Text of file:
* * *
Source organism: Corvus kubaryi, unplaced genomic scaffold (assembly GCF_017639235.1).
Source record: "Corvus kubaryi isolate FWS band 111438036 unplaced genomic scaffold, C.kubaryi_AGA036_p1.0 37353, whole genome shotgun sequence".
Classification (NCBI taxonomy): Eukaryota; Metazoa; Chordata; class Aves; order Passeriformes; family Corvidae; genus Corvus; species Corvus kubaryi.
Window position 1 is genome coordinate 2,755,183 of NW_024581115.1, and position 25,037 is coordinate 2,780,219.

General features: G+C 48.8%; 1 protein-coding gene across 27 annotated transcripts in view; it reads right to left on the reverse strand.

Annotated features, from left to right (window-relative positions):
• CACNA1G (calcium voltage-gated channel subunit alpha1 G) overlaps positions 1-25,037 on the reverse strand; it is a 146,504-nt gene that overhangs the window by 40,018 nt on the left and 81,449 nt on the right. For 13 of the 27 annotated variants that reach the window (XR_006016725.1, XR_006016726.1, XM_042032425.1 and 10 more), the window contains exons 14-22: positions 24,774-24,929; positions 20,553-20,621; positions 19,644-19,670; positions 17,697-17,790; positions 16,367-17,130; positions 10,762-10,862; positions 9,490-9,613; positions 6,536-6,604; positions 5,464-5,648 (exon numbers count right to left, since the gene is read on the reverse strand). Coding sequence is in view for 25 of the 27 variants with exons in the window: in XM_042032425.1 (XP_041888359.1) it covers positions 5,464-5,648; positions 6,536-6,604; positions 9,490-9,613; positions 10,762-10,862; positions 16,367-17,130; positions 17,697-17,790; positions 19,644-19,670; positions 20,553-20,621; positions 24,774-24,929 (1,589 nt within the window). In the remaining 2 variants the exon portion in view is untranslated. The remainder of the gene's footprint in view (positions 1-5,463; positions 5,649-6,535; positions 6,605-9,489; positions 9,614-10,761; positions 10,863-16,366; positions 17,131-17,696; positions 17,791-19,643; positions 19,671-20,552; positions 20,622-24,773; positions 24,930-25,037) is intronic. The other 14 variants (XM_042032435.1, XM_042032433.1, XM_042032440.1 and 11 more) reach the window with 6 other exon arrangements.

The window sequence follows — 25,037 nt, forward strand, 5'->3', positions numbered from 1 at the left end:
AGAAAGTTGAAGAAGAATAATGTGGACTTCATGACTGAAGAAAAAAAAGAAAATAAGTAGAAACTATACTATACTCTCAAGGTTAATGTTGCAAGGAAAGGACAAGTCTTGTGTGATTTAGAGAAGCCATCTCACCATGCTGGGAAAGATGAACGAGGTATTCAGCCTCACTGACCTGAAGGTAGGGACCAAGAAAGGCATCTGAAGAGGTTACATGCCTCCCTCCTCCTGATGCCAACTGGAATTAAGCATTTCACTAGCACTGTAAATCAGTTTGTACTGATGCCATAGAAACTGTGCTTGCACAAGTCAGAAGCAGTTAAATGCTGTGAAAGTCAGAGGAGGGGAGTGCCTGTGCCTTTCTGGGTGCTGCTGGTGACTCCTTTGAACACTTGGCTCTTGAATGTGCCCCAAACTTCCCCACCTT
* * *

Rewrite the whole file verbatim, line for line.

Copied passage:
Source organism: Corvus kubaryi, unplaced genomic scaffold (assembly GCF_017639235.1).
Source record: "Corvus kubaryi isolate FWS band 111438036 unplaced genomic scaffold, C.kubaryi_AGA036_p1.0 37353, whole genome shotgun sequence".
Classification (NCBI taxonomy): Eukaryota; Metazoa; Chordata; class Aves; order Passeriformes; family Corvidae; genus Corvus; species Corvus kubaryi.
Window position 1 is genome coordinate 2,755,183 of NW_024581115.1, and position 25,037 is coordinate 2,780,219.

General features: G+C 48.8%; 1 protein-coding gene across 27 annotated transcripts in view; it reads right to left on the reverse strand.

Annotated features, from left to right (window-relative positions):
• CACNA1G (calcium voltage-gated channel subunit alpha1 G) overlaps positions 1-25,037 on the reverse strand; it is a 146,504-nt gene that overhangs the window by 40,018 nt on the left and 81,449 nt on the right. For 13 of the 27 annotated variants that reach the window (XR_006016725.1, XR_006016726.1, XM_042032425.1 and 10 more), the window contains exons 14-22: positions 24,774-24,929; positions 20,553-20,621; positions 19,644-19,670; positions 17,697-17,790; positions 16,367-17,130; positions 10,762-10,862; positions 9,490-9,613; positions 6,536-6,604; positions 5,464-5,648 (exon numbers count right to left, since the gene is read on the reverse strand). Coding sequence is in view for 25 of the 27 variants with exons in the window: in XM_042032425.1 (XP_041888359.1) it covers positions 5,464-5,648; positions 6,536-6,604; positions 9,490-9,613; positions 10,762-10,862; positions 16,367-17,130; positions 17,697-17,790; positions 19,644-19,670; positions 20,553-20,621; positions 24,774-24,929 (1,589 nt within the window). In the remaining 2 variants the exon portion in view is untranslated. The remainder of the gene's footprint in view (positions 1-5,463; positions 5,649-6,535; positions 6,605-9,489; positions 9,614-10,761; positions 10,863-16,366; positions 17,131-17,696; positions 17,791-19,643; positions 19,671-20,552; positions 20,622-24,773; positions 24,930-25,037) is intronic. The other 14 variants (XM_042032435.1, XM_042032433.1, XM_042032440.1 and 11 more) reach the window with 6 other exon arrangements.

The window sequence follows — 25,037 nt, forward strand, 5'->3', positions numbered from 1 at the left end:
AGAAAGTTGAAGAAGAATAATGTGGACTTCATGACTGAAGAAAAAAAAGAAAATAAGTAGAAACTATACTATACTCTCAAGGTTAATGTTGCAAGGAAAGGACAAGTCTTGTGTGATTTAGAGAAGCCATCTCACCATGCTGGGAAAGATGAACGAGGTATTCAGCCTCACTGACCTGAAGGTAGGGACCAAGAAAGGCATCTGAAGAGGTTACATGCCTCCCTCCTCCTGATGCCAACTGGAATTAAGCATTTCACTAGCACTGTAAATCAGTTTGTACTGATGCCATAGAAACTGTGCTTGCACAAGTCAGAAGCAGTTAAATGCTGTGAAAGTCAGAGGAGGGGAGTGCCTGTGCCTTTCTGGGTGCTGCTGGTGACTCCTTTGAACACTTGGCTCTTGAATGTGCCCCAAACTTCCCCACCTT